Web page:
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Public Reading


Queen_Victoria_1887Happy Belated Birthday to Queen Victoria (I’m only two days late), and thanks for the day off last week.  My man and I have decided that Mondays off are much better than Fridays off, because you get to enjoy them longer when you realize (every day) that it isn’t Tuesday, it’s Wednesday etc.   So do enjoy your Memorial Day week this week!

I gave a reading on May 13th as part of my library’s Writer’s Collective Evening of Readings.  It was a huge success in terms of the number of people who came out to hear us, and the polish and remarkable diversity of writing–some poetry, some essays, and stories from the whole gamut of genres. 

For my own reading, I chose the opening of The Colonial and the Cottontail, which as you may know by now, is part of the Northern Roses and Southern Belles Civil War anthology coming out this July from The Wild Rose Press.  The story I think went over very well.  Actual laugh out loud laughter, and what sounded like more than polite applause at the end.  Me, personally, not so much I’m afraid. 

Elizabeth_Adela_Forbes_-_The_Open_BookI don’t think of myself as shy, and strangely if I was sitting down I’d have been fine, but I cannot stand in front of a group of people and look around at them.  Yes, we had a podium so I had something to hang onto, there was a microphone so I didn’t have to yell, and the room wasn’t that big. 

And the thing is, I’d practiced.  I practiced the reading itself, and knew I had plenty of time.  I practiced looking up from the page and finding my place again quickly.  I even practiced looking up and smiling (just in case they didn’t realize a particular part was supposed to be amusing).  And not only had I practiced, but I’ve done this sort of thing several times now.  I knew I’d be shaking, and was prepared for that.  Still, once I got up there, my eyes were glued to the page.  Throughout the reading my brain said, “look up!”  My eyes responded with, “no damn way.”  My voice and reading ability didn’t fail me, and I’m quite proud of my story.  Only my eyes let me down.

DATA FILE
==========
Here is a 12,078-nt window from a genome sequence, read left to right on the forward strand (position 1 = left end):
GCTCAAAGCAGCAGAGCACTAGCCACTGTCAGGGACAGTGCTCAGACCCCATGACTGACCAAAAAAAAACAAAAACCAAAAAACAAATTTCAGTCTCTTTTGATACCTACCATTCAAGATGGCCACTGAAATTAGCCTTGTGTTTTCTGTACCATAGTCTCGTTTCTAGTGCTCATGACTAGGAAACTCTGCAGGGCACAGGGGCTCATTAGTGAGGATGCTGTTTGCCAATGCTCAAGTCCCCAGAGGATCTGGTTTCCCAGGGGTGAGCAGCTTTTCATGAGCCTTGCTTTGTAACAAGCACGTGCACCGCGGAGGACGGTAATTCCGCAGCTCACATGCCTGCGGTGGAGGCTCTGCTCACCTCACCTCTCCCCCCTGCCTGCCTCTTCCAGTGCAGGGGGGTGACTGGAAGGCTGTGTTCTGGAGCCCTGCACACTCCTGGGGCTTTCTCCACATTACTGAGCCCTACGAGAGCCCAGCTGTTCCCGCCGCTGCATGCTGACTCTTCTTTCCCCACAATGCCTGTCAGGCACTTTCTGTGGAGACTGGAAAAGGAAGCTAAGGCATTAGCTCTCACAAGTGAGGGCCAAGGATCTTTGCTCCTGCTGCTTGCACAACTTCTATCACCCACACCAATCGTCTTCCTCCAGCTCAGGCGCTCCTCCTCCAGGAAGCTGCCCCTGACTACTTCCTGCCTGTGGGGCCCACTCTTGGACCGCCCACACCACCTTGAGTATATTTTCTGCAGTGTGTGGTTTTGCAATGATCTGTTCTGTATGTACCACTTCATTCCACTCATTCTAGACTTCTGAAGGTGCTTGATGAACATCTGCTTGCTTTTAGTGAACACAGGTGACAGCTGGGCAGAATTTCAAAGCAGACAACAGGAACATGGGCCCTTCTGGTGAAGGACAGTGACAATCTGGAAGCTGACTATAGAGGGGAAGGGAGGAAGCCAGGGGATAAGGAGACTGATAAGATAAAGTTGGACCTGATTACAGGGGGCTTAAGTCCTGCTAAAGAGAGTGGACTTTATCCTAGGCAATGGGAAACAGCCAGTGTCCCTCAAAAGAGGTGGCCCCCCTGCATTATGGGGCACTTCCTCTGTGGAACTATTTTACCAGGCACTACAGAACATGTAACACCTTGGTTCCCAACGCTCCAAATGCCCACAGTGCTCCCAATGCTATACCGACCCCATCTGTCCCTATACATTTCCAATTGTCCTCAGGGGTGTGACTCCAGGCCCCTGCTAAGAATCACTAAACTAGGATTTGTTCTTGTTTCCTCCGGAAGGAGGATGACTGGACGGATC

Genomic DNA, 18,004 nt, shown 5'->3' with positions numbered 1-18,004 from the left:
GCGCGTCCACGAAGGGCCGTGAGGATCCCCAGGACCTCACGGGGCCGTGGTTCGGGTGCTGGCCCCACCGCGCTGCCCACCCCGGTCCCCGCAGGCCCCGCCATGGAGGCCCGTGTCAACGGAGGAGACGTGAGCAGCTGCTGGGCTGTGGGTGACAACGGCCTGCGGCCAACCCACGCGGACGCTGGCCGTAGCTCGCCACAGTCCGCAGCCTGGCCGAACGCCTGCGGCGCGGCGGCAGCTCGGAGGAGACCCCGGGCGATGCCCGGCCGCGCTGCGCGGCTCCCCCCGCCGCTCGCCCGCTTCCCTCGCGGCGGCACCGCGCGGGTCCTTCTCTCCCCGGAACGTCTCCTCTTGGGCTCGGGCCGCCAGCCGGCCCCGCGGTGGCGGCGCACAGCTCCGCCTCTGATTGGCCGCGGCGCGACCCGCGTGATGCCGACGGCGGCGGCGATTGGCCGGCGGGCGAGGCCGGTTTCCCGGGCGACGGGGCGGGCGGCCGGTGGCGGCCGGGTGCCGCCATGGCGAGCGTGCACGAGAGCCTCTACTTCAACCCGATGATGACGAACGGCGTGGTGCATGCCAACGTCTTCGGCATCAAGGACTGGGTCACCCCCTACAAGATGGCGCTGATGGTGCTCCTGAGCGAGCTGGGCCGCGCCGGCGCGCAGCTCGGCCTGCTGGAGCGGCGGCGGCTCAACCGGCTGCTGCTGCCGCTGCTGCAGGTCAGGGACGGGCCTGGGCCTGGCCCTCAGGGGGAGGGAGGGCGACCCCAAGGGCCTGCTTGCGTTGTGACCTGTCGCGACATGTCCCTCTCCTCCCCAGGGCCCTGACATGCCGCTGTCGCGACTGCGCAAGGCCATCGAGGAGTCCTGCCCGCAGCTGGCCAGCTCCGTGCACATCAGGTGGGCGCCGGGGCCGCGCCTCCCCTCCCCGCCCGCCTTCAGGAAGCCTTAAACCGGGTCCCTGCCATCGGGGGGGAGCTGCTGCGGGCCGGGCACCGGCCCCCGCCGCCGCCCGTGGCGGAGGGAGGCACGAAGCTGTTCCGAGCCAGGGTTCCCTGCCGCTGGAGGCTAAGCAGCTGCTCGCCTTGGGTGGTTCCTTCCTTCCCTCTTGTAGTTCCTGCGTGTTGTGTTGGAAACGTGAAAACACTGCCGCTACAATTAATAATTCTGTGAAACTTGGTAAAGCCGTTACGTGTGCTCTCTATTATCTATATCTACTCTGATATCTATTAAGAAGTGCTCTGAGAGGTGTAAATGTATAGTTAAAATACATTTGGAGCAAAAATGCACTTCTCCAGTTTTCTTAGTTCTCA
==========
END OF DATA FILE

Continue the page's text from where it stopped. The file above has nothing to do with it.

So, any suggestions?  Is this just me or have others experienced something similar?



  1. I used to do a lot of public speaking and I can honestly say it never bothered me a bit–until I had to read my own work out loud! Then my knees started knocking, my voice shaking…it was a nightmare. I guess when it’s our own work it’s different, we’re too invested in it.

    I guess the only suggestion I’d have is exactly what you did–practice a lot ahead of time. But since you got laugh out loud laughter at your reading, I’d say it was a smashing success!

    Great post, Jenn!

  2. I can’t give you any suggestions, Jenn, because I would’ve been absolutely terrified and likely would’ve ended up mumbling incoherently.

    Congrats on being able to stand up and read in front of a crowd! You’re braver than me, my friend.

  3. Thanks, guys. Next time, I’m going to try concentrating on not worrying about looking at the audience. No big deal, they’re there to listen–not to have a meaningful ‘connection’ with me, right? Anyway, I’m hopeful that by not stressing over it, I’ll be able to relax–thereby able to look around at the audience. You know, by the 500th time, I might get this down!

  4. Isabel Roman says:

    I’m not sure looking at them is 100% necessary. Maybe a joke about it in the beginning about how you’ve tried looking up but your eyes don’t cooperate or stage fright. Even Barbara Streisand gets it! Then again, I’m not sure I could’ve done that, lol. so kudos to you!

  5. DianeG says:

    As you know Jenn, I disagree with your preception of how the reading went.

    The audience responded, therefore, you did a better job than you think you did.

  6. Hi Diane, thanks for posting. No, you’re right, the reading went well. I’m just disappointed in me, not the reading.

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